If you don't want a clutch, check out the Burgman and the other big scooters, or the Honda NCX bikes.
 

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A question to answer your question......do you have some local motorcycle shops? Check out their used bikes. I'm not much of a mechanic....I'd rather ride than turn a wrench to keep it running/make it run.

Fun.....fun and comfortable......and fast. The DR (yellow one) was a steal, $2500, 1900 miles, never off pavement, pristine.
 

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Discussion Starter · #4 ·
A question to answer your question......do you have some local motorcycle shops? Check out their used bikes. I'm not much of a mechanic....I'd rather ride than turn a wrench to keep it running/make it run.

Fun.....fun and comfortable......and fast. The DR (yellow one) was a steal, $2500, 1900 miles, never off pavement, pristine.
Thanks for the input and pictures

Honestly I want to work on the bike just as much as I want to ride it, my RL is my reliable and useful vehicle but I want a vehicle that I can work on/ fix/ upgrade without worrying about whether it will get me to work the next day.

I get lots of personal fulfillment from mechanical work and there is no better feeling to me than getting a vehicle to work when it didn't before.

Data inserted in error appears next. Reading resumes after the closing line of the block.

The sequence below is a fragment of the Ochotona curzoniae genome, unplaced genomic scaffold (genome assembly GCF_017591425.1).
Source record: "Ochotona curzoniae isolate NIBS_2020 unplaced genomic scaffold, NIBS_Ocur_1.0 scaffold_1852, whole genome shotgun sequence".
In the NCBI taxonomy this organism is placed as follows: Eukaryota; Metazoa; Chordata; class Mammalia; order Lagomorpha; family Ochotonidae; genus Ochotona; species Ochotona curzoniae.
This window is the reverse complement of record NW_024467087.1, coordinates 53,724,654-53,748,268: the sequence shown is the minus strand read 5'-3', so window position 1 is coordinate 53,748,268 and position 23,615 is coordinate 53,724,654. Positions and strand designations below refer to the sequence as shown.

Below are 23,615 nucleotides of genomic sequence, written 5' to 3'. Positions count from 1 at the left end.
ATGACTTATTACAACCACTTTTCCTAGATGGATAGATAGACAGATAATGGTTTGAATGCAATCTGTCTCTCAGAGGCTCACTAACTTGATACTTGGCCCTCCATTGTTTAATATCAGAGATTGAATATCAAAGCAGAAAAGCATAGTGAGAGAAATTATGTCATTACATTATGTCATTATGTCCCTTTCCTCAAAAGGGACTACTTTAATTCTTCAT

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Older ninja 300 or something around there might be in your budget. Enough CC's to have fun but not enough to accidentally kill yourself for a first bike. They are also more upright vs full on sport bikes which will make it much more comfortable to ride.
 

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Similar to your situation, I toy with the idea of a motorbike as a fun zippy companion

Here is a review that rivals those on ye ole BBC


He also built a van camper that fits the Grom in it as well!


TLDW;
the guy is over 6 geet ( 6.1) I believe and around 180lbs. He likes the Grom for what it is; a small fun rider that encourages revving it out like a Miata for the city or light gravel road.